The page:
Drew and I were to be joined on our skiing expedition to Tom's Cabin by the dog team of Janet Balice, winner of the GETTING OUT THE MOST AWARD for three seasons running now, plus Janet's daughter and new mushing partner, Chisana.  In lead dog position, the redoubtable DIBELS, one of Nome's top ten lead dogs of all time. Riding with me on the Bearcat, Lucy, the Tschingel of the Kigs, shmooshed up between the cowling and my body, learning to throw her weight out on the turns.
(above) Tom's, March 13, 2014. Dibels, Janet, Chisana, Lucy, Drew.

      Surely the enchanted bowl of Tom's would have snow.  Yes it did!  Snow that makes a sifting sound like that of silk, a distinct blanket, Utah powder, Hatcher Pass, sweet cherry pow pow, a foot deep. The souwesters off the Bering Sea slam into Monument Ridge and gently sift the powder grains into the big lee of the bowl, especially down a northeast-facing draw of which Drew and I found ourselves swishing and swashing for great moments of giddiness that didn't last long enough, this isn't the Nevada side of Heavenly here, folks. But redeemed, redeemed we were, and Nome skiing was redeemed as well, and our skis were sated, at least for the nonce, as we swooped down into the maw of Monument Creek, and made the short up to the cabin, to have some tea, and another run.
(above) Dogs at Tom's cabin

       We executed difficult climbing moves inside the cabin to avoid getting burned by the stove as we writhed about in the LED darkness trying to locate items, at least half the party hampered by possible diagnoses of A.D.D., but nevertheless drinking deeply of life and slush beers, and all departing friends.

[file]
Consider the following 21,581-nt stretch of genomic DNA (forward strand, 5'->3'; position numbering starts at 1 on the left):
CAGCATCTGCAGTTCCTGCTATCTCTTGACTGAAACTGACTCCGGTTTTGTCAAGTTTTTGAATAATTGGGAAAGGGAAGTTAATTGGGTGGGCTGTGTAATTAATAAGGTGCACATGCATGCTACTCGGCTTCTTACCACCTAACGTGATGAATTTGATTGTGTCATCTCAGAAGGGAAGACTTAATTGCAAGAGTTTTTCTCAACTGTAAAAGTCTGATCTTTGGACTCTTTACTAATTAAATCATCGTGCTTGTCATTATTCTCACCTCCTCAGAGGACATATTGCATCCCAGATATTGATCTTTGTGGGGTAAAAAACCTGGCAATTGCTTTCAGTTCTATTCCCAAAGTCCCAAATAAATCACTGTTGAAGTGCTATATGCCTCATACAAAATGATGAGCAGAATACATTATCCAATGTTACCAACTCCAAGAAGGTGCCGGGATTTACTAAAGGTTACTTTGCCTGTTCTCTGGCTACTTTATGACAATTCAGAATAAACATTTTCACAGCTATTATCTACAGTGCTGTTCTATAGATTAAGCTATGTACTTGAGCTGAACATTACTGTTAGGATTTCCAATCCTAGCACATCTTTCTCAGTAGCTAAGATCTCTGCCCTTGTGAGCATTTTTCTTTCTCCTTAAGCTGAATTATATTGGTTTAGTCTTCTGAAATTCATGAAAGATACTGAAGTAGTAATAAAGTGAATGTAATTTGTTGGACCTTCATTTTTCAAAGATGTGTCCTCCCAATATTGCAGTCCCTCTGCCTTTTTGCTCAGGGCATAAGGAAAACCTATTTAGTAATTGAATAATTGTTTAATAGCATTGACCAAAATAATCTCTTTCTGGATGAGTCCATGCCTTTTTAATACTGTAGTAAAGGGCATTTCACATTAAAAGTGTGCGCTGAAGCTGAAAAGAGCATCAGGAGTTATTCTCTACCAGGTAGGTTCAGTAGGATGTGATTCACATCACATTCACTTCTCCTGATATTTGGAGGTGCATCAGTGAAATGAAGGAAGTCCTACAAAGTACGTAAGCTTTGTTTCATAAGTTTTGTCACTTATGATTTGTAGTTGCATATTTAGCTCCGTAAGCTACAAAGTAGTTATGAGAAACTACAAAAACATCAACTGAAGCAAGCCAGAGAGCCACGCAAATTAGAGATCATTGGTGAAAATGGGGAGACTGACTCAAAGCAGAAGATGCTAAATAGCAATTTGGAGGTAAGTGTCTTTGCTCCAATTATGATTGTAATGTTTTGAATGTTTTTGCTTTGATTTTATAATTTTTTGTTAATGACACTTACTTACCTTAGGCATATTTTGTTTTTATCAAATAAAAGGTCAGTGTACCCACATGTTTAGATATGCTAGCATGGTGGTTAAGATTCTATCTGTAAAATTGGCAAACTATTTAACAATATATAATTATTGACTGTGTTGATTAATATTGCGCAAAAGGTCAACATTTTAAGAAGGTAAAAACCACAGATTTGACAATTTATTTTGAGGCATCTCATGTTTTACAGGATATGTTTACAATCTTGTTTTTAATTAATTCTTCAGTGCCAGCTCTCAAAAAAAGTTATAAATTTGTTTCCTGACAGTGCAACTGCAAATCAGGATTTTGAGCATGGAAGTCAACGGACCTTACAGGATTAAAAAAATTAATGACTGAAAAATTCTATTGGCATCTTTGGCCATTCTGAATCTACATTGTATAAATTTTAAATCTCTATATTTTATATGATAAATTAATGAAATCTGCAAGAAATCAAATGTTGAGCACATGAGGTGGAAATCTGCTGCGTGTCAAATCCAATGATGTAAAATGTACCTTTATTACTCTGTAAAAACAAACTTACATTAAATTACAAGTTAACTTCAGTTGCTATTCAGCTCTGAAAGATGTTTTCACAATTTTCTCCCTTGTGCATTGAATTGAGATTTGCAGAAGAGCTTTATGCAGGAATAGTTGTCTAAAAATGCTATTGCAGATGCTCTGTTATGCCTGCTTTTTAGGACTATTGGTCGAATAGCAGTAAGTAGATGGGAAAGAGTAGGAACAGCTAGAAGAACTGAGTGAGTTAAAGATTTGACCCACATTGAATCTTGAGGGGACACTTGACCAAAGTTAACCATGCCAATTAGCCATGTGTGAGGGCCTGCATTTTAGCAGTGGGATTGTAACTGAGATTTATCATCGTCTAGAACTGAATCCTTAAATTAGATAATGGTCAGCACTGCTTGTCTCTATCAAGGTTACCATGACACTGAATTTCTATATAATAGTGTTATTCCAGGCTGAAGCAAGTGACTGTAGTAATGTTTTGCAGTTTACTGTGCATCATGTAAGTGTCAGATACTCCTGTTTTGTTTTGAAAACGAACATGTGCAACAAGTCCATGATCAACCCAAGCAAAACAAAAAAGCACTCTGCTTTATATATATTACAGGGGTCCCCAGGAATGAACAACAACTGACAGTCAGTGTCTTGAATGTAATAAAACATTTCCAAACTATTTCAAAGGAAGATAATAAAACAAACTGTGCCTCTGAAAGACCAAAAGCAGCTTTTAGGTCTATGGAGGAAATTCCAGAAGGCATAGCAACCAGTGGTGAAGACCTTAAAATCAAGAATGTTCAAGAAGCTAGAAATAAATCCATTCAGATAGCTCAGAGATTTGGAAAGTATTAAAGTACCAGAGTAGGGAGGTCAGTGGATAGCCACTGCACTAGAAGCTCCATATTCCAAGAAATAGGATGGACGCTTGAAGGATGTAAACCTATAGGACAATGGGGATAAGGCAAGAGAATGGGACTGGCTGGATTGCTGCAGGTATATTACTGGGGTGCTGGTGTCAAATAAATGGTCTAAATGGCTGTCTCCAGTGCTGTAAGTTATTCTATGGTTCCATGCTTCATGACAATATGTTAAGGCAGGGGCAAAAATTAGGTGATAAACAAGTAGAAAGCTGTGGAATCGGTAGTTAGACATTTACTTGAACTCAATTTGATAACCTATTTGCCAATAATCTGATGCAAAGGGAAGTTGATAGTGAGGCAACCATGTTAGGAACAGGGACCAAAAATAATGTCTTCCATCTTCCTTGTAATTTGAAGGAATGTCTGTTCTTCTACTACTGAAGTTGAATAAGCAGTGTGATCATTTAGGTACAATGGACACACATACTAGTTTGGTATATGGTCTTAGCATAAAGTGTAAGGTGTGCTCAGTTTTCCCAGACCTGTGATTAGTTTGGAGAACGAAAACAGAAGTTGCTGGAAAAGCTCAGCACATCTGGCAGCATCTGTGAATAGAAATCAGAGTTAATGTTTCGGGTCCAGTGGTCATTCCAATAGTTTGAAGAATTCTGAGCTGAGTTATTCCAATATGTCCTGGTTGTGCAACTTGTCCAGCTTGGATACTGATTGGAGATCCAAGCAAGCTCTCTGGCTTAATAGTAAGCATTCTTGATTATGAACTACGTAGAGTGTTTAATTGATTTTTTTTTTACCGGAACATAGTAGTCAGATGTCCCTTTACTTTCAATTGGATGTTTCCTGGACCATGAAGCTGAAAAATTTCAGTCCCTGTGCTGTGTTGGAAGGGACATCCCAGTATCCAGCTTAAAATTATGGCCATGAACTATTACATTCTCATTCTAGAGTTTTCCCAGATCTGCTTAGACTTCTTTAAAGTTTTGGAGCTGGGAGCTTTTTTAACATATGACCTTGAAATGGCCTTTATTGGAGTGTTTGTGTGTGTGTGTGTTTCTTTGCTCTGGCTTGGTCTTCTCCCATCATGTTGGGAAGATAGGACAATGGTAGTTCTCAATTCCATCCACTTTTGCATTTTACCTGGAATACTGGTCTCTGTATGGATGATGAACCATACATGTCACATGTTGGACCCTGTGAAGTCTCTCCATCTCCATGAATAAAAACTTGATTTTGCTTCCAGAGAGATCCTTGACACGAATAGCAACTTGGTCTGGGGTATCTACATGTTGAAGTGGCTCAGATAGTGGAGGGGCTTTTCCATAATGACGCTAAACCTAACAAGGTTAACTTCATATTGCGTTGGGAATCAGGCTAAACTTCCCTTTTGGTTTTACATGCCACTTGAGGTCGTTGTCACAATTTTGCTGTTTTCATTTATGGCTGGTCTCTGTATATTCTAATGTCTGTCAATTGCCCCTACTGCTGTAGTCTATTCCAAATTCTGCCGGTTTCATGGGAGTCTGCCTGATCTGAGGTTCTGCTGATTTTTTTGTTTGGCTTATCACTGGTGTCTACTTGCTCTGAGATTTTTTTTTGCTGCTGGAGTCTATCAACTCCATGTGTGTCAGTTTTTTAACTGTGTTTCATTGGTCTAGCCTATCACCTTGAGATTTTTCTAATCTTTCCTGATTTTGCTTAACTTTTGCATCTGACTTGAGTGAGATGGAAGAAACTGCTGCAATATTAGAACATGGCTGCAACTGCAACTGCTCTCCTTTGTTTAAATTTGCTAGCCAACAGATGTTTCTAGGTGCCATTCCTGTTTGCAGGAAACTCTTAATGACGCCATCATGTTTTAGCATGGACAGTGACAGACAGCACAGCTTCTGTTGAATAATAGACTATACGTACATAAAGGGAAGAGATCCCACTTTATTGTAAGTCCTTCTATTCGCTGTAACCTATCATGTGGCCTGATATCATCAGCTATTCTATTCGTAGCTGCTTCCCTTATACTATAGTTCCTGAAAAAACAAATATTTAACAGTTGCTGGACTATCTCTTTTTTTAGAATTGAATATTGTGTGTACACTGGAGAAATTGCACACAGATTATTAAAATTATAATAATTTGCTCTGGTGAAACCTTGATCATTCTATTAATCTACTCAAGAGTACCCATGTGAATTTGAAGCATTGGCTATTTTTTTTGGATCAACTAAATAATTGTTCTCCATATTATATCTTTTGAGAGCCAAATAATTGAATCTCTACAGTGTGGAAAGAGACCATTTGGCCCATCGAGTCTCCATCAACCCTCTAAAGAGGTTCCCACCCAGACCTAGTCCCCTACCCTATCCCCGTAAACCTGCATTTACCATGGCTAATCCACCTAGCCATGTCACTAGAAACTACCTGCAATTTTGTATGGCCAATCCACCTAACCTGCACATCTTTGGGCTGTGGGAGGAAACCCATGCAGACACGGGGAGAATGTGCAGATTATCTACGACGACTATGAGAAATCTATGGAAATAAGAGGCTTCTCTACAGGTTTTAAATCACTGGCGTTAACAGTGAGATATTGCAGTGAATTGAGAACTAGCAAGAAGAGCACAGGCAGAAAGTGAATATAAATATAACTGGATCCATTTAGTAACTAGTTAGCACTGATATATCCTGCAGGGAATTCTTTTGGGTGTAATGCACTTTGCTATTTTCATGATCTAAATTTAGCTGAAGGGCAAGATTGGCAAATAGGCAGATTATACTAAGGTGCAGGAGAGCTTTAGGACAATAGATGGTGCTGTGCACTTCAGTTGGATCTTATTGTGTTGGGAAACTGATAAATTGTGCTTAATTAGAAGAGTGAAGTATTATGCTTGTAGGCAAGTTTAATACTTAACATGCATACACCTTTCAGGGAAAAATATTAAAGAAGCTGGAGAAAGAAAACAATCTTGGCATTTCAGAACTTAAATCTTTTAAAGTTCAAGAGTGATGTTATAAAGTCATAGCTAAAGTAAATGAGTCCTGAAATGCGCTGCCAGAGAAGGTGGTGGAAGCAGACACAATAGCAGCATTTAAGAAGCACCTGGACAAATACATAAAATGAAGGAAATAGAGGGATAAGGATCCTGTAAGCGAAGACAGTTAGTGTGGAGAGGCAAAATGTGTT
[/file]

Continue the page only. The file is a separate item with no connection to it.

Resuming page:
(above) Kigsblog staff photographer Raina McRae skiing in Dry Creek, Nome, Alaska, Iditarod 2014, staff Mountaineering Dog Lucy in tow. In the background, bare frames from World War II barracks.

     In the midst of the Iditarod fun torrents, these totally cool Olympic dudes from Nananordic showed up like Pied Pipers with a boatload of skis and boots for children, and led the little Nomens out into the lashing wind for some inspired ski lessons. My students got to miss class the week before Iditarod. I joked with them that our visitors would be "Super-Olympians" on account of Lars, the director, actually being in the Olympics twice, but a few days later, I would get to see the moniker was actually true.

     It was the last Sunday of Iditarod-week before the dread return to work. Drew had already returned to the island. I had not yet recovered from the  shock-absorber workout at Tom's Cabin, when I got the call from Tyler:  Bear Mountain was on! The whole gang would be coming, Tyler, Keith, Jeff, but also Lars Flora, afore-mentioned Johnny Appleseed of rural Alaskan skiing. I boasted of Drew's and my powderific runs at Tom's on Friday and Saturday, but by the time we got up the mountain Sunday, Mr. Wind had returned and was moving the snow across the slopes in dunes, big traveling dollops of powder snow that exposed bare patches of ice between them, so that you might have enough snow for  one and a half tele turns before you came clattering out onto bare ice fighting for your edges. March winds made everything frostbitey as we took off skins. Tyler and Lars disappeared into the clouds while the rest of us prepared to thrash our way down the difficult conditions.

    Minutes later, I watched Lars descend out of the clouds:  he was riding telemarks! He would dig in on the snow dollops, and then leap onto the ice patches, and back into the snow dollops, without any interruption of movement, from one island of traction to the next. On Monday, I told my students:  "Yeah, that guy Lars can ski!"  At that moment, he was putting the skis on the plane for Gambell, where he was scheduled to meet up with the students of...  Drew!


(above) Kigsblog Chief Editor Allapa on the lower part of Bear Mountain earlier this Spring.

This post is the putrefactant which has caused such a blockage in the intestines of Kigsblog. Hopefully, now that the infectious mass has been purged through publication, Kigsblog may flow more freely once again in order to report the other momentous adventures of this rather odd Winter season.